Northeastern Section - 53rd Annual Meeting - 2018

Paper No. 8-8
Presentation Time: 8:00 AM-12:00 PM


BEAUDOIN, Casey, Environmental,Earth, and Atmospheric Sciences, University of Massachusetts Lowell, 1 University Avenue, Lowell, MA 01854 and EBY, G. Nelson, Environmental, Earth & Atmospheric Sciences, University of Massachusetts, Lowell, MA 01854

Schwarz and Giuliani (2001) divided emerald deposits into two groups. Group 1 includes deposits related to pegmatites, with or without associated schist, and Group 2 includes deposits related to tectonic structures. Occurrences in Group 2 include schist without pegmatite and black shales. Thirty-one individual emerald crystals, from emerald deposits in Brazil, Colombia, Pakistan and other locations, representing the range of deposit types, have been analyzed for 35+ elements using Instrumental Neutron Activation Analysis (INAA).

Chromium, Cs, and Ga abundances can be used to distinguish three emerald types. Emeralds associated with pegmatite deposits (Group 1) are characterized by high Cs (1300-1600 ppm) and low Cr (500-2000 ppm) contents. Emeralds associated with schist (Group 2a) are characterized by low Cs (100-600 ppm) and high Cr (4,000-9,000 ppm). Emeralds associated with black shales (Group 2b) have low Cr (<2,000 ppm) and Cs (<200 ppm) content. Emeralds associated with pegmatites generally have lower Ga content (<10 ppm versus >10 ppm). Group 2a emeralds have higher Sc content compared to Group 1 (>500 ppm versus <500 ppm). Antimony, similar to Cs, effectively discriminates between the Group 1 and Groups 2a and 2b emeralds. Group 1 has high Sb (8-14 ppm), Group 2a has lower Sb (0.5–5 ppm), and Group 2b has very low Sb (<0.5 ppm) content. The difference in Cr, Cs, Ga, Sc, and Sb content allows us to discriminate between emeralds from different mineral districts and geologic settings.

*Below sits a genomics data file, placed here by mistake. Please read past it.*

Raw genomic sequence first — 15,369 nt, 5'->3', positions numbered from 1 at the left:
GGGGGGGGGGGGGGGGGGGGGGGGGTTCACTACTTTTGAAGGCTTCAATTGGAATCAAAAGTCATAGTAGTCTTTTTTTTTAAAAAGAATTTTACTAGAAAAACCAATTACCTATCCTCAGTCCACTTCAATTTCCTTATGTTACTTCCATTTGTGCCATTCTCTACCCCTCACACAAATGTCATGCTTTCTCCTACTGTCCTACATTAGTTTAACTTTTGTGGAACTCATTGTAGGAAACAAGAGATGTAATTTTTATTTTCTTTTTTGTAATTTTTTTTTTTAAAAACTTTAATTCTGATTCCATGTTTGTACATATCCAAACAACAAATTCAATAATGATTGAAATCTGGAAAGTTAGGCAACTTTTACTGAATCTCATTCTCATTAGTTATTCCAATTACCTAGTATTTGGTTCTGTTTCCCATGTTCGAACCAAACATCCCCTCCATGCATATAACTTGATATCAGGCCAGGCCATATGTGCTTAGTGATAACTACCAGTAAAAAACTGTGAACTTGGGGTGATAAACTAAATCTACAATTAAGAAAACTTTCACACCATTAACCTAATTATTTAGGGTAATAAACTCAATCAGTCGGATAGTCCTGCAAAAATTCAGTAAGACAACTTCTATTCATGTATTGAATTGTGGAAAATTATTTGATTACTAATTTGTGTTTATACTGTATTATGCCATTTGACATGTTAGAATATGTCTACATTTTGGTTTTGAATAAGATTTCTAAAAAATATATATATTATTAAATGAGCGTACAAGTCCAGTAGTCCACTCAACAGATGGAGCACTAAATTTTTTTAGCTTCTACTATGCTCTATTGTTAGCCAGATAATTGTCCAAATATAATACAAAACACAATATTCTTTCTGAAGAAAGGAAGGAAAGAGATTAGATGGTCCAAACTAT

Preliminary rare earth data (REE) gives very low concentrations, with a few exceptions, of the REEs (generally <1x chondrites) in emeralds from all localities. The REE chondrite-normalized patterns tend to be flat. The REE data thus support a model for emerald formation involving saline brines.